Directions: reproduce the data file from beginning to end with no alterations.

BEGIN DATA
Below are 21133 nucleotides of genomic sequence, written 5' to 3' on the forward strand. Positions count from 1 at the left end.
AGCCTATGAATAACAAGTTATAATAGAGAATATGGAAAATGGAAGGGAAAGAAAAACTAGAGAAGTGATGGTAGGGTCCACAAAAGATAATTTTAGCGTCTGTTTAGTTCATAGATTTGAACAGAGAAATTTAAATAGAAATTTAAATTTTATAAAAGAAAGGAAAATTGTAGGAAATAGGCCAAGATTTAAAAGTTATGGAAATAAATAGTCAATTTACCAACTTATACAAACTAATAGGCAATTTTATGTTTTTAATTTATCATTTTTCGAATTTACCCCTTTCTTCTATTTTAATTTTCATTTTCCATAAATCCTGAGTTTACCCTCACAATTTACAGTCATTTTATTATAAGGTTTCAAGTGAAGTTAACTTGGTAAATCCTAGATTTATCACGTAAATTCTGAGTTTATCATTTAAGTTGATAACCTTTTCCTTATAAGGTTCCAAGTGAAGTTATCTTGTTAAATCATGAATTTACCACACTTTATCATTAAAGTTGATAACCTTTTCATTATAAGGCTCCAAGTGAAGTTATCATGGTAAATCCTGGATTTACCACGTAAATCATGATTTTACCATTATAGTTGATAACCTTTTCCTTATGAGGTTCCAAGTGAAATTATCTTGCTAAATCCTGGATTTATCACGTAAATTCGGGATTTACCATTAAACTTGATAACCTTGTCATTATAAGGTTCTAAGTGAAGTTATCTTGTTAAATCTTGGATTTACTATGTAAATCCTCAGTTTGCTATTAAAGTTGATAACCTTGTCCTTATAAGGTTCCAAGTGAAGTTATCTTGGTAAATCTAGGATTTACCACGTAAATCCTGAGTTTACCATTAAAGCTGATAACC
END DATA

Below are 21133 nucleotides of genomic sequence, written 5' to 3' on the forward strand. Positions count from 1 at the left end.
AGCCTATGAATAACAAGTTATAATAGAGAATATGGAAAATGGAAGGGAAAGAAAAACTAGAGAAGTGATGGTAGGGTCCACAAAAGATAATTTTAGCGTCTGTTTAGTTCATAGATTTGAACAGAGAAATTTAAATAGAAATTTAAATTTTATAAAAGAAAGGAAAATTGTAGGAAATAGGCCAAGATTTAAAAGTTATGGAAATAAATAGTCAATTTACCAACTTATACAAACTAATAGGCAATTTTATGTTTTTAATTTATCATTTTTCGAATTTACCCCTTTCTTCTATTTTAATTTTCATTTTCCATAAATCCTGAGTTTACCCTCACAATTTACAGTCATTTTATTATAAGGTTTCAAGTGAAGTTAACTTGGTAAATCCTAGATTTATCACGTAAATTCTGAGTTTATCATTTAAGTTGATAACCTTTTCCTTATAAGGTTCCAAGTGAAGTTATCTTGTTAAATCATGAATTTACCACACTTTATCATTAAAGTTGATAACCTTTTCATTATAAGGCTCCAAGTGAAGTTATCATGGTAAATCCTGGATTTACCACGTAAATCATGATTTTACCATTATAGTTGATAACCTTTTCCTTATGAGGTTCCAAGTGAAATTATCTTGCTAAATCCTGGATTTATCACGTAAATTCGGGATTTACCATTAAACTTGATAACCTTGTCATTATAAGGTTCTAAGTGAAGTTATCTTGTTAAATCTTGGATTTACTATGTAAATCCTCAGTTTGCTATTAAAGTTGATAACCTTGTCCTTATAAGGTTCCAAGTGAAGTTATCTTGGTAAATCTAGGATTTACCACGTAAATCCTGAGTTTACCATTAAAGCTGATAACC